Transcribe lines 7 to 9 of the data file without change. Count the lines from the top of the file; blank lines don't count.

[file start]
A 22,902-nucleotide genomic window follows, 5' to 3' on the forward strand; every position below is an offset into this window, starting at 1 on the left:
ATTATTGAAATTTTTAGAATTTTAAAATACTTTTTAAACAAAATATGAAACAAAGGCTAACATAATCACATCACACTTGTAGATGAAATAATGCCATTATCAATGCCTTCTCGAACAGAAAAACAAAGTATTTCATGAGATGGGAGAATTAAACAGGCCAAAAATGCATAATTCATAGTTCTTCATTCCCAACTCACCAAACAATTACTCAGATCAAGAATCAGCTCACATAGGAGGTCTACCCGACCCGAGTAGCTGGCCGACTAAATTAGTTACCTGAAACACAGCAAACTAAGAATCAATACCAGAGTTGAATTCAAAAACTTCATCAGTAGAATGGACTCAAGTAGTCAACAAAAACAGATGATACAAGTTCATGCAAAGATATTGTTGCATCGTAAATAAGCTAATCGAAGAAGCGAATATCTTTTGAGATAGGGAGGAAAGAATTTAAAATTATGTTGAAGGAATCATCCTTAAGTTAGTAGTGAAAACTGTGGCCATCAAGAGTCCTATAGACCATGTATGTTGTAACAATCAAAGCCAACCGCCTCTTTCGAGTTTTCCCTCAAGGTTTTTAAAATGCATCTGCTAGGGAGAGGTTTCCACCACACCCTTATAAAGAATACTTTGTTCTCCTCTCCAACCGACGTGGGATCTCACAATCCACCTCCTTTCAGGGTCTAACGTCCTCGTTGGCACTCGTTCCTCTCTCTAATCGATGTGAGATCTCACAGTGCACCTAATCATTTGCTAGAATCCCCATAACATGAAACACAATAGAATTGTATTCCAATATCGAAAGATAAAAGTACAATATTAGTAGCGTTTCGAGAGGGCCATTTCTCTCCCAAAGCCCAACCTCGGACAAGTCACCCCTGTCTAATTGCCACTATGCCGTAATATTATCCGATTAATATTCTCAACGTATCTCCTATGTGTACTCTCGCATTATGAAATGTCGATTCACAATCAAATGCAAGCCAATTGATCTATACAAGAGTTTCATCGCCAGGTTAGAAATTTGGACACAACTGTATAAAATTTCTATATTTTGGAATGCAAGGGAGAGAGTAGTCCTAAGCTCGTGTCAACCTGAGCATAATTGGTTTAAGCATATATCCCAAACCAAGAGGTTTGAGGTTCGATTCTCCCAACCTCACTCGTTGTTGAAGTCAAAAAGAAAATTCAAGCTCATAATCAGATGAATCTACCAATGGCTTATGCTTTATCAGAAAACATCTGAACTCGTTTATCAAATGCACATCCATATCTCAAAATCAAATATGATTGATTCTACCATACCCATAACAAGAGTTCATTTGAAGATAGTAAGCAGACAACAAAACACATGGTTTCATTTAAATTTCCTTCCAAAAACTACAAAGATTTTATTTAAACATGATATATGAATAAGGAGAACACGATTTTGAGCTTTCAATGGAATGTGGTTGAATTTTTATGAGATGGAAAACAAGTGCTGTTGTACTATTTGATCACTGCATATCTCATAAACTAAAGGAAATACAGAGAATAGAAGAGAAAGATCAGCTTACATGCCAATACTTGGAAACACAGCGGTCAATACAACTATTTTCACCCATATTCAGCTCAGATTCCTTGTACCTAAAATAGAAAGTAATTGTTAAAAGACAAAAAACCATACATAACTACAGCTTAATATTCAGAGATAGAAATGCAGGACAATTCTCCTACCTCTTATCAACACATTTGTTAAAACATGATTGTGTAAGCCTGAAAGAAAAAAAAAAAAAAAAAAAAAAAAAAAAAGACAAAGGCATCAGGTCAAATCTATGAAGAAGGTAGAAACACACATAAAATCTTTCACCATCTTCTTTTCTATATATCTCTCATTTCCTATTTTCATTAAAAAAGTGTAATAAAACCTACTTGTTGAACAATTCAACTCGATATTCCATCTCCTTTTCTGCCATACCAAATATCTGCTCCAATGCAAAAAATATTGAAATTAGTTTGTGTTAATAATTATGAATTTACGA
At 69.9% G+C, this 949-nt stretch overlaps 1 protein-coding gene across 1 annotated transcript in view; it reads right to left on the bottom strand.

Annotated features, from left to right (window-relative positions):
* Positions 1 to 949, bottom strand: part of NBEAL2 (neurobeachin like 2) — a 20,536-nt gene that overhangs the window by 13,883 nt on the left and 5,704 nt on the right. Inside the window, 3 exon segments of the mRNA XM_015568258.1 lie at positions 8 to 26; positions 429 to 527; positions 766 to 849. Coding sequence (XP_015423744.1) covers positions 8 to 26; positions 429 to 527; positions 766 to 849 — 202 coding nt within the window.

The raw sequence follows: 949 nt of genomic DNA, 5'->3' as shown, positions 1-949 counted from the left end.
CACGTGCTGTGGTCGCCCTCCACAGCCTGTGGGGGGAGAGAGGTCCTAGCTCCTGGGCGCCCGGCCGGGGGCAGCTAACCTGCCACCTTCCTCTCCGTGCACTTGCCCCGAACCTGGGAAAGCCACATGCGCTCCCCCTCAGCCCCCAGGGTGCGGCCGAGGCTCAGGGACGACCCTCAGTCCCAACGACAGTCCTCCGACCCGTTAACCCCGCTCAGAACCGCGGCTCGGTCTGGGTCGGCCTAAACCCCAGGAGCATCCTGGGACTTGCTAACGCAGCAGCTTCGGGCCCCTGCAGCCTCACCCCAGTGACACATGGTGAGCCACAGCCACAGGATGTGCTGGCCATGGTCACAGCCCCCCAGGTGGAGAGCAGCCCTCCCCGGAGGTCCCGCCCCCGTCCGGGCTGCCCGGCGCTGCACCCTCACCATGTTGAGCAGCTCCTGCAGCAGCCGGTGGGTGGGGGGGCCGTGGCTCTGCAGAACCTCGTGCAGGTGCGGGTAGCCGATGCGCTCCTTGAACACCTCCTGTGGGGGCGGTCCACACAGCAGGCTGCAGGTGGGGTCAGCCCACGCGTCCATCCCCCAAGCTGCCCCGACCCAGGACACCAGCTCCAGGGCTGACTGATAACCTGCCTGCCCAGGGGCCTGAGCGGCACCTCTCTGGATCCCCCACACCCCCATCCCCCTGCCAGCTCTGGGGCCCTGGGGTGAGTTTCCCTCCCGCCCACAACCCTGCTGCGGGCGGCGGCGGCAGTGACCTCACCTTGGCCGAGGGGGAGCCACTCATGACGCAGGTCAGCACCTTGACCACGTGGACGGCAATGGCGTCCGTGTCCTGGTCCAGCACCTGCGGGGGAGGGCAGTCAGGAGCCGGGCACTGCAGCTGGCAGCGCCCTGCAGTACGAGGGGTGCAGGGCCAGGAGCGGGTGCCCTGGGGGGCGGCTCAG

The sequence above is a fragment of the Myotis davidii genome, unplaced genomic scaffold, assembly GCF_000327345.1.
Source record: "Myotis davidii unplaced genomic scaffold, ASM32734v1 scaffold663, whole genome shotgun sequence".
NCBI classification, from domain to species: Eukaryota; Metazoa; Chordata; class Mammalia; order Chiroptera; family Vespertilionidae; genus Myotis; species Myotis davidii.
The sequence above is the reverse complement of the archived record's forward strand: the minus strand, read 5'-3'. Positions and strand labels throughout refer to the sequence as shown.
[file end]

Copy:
CACGTGCTGTGGTCGCCCTCCACAGCCTGTGGGGGGAGAGAGGTCCTAGCTCCTGGGCGCCCGGCCGGGGGCAGCTAACCTGCCACCTTCCTCTCCGTGCACTTGCCCCGAACCTGGGAAAGCCACATGCGCTCCCCCTCAGCCCCCAGGGTGCGGCCGAGGCTCAGGGACGACCCTCAGTCCCAACGACAGTCCTCCGACCCGTTAACCCCGCTCAGAACCGCGGCTCGGTCTGGGTCGGCCTAAACCCCAGGAGCATCCTGGGACTTGCTAACGCAGCAGCTTCGGGCCCCTGCAGCCTCACCCCAGTGACACATGGTGAGCCACAGCCACAGGATGTGCTGGCCATGGTCACAGCCCCCCAGGTGGAGAGCAGCCCTCCCCGGAGGTCCCGCCCCCGTCCGGGCTGCCCGGCGCTGCACCCTCACCATGTTGAGCAGCTCCTGCAGCAGCCGGTGGGTGGGGGGGCCGTGGCTCTGCAGAACCTCGTGCAGGTGCGGGTAGCCGATGCGCTCCTTGAACACCTCCTGTGGGGGCGGTCCACACAGCAGGCTGCAGGTGGGGTCAGCCCACGCGTCCATCCCCCAAGCTGCCCCGACCCAGGACACCAGCTCCAGGGCTGACTGATAACCTGCCTGCCCAGGGGCCTGAGCGGCACCTCTCTGGATCCCCCACACCCCCATCCCCCTGCCAGCTCTGGGGCCCTGGGGTGAGTTTCCCTCCCGCCCACAACCCTGCTGCGGGCGGCGGCGGCAGTGACCTCACCTTGGCCGAGGGGGAGCCACTCATGACGCAGGTCAGCACCTTGACCACGTGGACGGCAATGGCGTCCGTGTCCTGGTCCAGCACCTGCGGGGGAGGGCAGTCAGGAGCCGGGCACTGCAGCTGGCAGCGCCCTGCAGTACGAGGGGTGCAGGGCCAGGAGCGGGTGCCCTGGGGGGCGGCTCAG

The sequence above is a fragment of the Myotis davidii genome, unplaced genomic scaffold, assembly GCF_000327345.1.
Source record: "Myotis davidii unplaced genomic scaffold, ASM32734v1 scaffold663, whole genome shotgun sequence".